A study conducted by Joe Gladstone of University of London, Emily Garbinsky of Notre Dame and Cassie Mogilner Holmes of UCLA Anderson, found that long-term committed couples who pool all their money into joint

bank accounts are happier in their relationship and less likely to break up, compared to couples that keep some or all of their money separate.

But a word of caution: don’t rush! This is not appropriate for new relationships that are not in the “serious” stage or marriage stage. If the relationship ends, it can get messy to separate the finances if all the money is pooled together.

7. Recognise your money personality differences

Everyone’s money mindset is different – some people enjoy looking at numbers, some people hate it. Some people love to spend money, some people like to save. And our money mindset can be formed from many different factors during our lives. You might have grown up in a frugal family, so are a saver, while your partner may love spending money in the moment. You might believe debt is bad and feel that you have to hide credit card debt from your partner, while your partner may be a great forward planner who has been through the experience of paying off debt before and may be able to help you.

By understanding each other’s money mindset, you can have more compassion with each other, communicate with each other about money calmly, work together to find solutions and get on the same page, and support each other on your journey to achieving your goals.

Neglecting to understand and appreciate each other’s mindsets and hear each other’s point of view, may cause issues in your relationship and with your finances.

It is important to have open conversations about money as a couple, listen to one another’s point of view, and make joint decisions as a team to help you move towards the achievement of your common goal. If one of you are a spender, one of your joint decisions may be including a li

ttle bit of fun money in the budget.

8. Don’t let salary differences come between you.

In most relationships, one partner will make more money than the other. Again, in a committed relationship, you are a team, and it should be “our money”, not “yours” or “mine”.

Sometimes the partner earning more money might feel entitled to more say when it comes to making decisions around finances or purchases. That’s just asking for trouble.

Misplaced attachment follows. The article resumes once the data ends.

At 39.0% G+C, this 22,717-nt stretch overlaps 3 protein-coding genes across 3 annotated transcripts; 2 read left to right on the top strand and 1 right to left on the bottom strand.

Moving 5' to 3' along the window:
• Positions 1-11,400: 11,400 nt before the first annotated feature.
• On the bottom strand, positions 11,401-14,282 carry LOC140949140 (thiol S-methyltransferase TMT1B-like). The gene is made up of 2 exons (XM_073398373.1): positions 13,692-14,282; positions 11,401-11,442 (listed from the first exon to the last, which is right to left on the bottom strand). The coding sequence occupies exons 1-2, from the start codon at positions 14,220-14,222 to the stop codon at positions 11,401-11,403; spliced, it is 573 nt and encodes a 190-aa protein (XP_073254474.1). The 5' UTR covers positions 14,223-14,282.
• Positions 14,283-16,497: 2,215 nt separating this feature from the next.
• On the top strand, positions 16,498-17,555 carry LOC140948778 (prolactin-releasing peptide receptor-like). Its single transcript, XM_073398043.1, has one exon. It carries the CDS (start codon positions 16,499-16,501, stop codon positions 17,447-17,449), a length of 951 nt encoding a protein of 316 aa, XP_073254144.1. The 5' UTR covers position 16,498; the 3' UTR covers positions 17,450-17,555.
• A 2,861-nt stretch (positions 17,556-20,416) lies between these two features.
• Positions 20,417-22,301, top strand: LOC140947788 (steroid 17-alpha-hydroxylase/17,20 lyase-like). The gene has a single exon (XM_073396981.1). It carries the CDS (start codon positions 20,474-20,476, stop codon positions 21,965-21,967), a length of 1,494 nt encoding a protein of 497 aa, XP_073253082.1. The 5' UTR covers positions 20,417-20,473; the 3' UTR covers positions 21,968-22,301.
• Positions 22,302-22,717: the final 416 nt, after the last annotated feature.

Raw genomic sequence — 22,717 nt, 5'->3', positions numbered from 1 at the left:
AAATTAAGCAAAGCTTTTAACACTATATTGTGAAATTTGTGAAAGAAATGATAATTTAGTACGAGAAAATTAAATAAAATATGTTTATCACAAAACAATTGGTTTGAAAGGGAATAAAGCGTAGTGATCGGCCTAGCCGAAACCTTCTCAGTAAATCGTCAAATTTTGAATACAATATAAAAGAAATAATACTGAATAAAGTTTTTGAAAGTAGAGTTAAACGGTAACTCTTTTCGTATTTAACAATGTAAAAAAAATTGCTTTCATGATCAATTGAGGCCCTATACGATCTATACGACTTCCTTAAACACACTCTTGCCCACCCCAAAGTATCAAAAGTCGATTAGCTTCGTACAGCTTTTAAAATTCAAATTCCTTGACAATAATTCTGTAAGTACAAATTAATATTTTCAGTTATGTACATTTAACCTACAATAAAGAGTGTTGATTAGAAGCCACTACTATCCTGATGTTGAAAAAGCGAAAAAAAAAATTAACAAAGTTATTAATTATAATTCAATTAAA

And on the other end of the spectrum, often the stay-at-home-parent feels guilt if they spend money on anything other the bare basics. Again, they should not feel this way and are providing so much value to the family in other ways, including saving money on childcare.

In a committed relationship, both partners should have equal say regardless of how much each of you make. Remember, YOU ARE ON THE SAME TEAM!

9. Keep purchases out in the open.

Honesty is so important in a relationship – and that absolutely includes about your finances. Having a secret bank account or credit card that your partner doesn’t know about is deceitful and can lead to loss of trust in a relationship.

If you have a secret side bank account or a credit card that you are hiding from your partner, it’s time to own up. Start a conversation, work hard to re-establish that trust, and recommit to your shared goal.

Again, remember you are a team.

10. Don’t let the kids become the boss

You love your kids, and it’s natural that you would want them to have the best life possible. But that doesn’t mean that you have to spoil them with expensive gifts and buy them everything they ask for. They won’t learn many of their own lessons about money that way.

You need to have a conversation with your partner about not only all the things you need to budget for in relation to the kids, such as school fees, sports fees, uniforms, clothes etc., but what you plan to do when they ask for things, like the latest computer game or toy.

Some couples may decide to simply say “no”, others might add the requests to Christmas and Birthday gifts lists, others might keep a small amount in their budget for ‘ad-hoc’ wants from the kids.

However, you decide to plan it, make sure you decide as a team, and that kids aren’t running the show.

You need to have a conversation with your partner about not only all the things you need to budget for in relation to the kids, such as school fees, sports fees, uniforms, clothes etc., but what you plan to do when they ask for things, like the latest computer game or toy.

* The information contained in this report is general in nature and does not take into account your personal situation. You should consider whether the information is appropriate to your needs.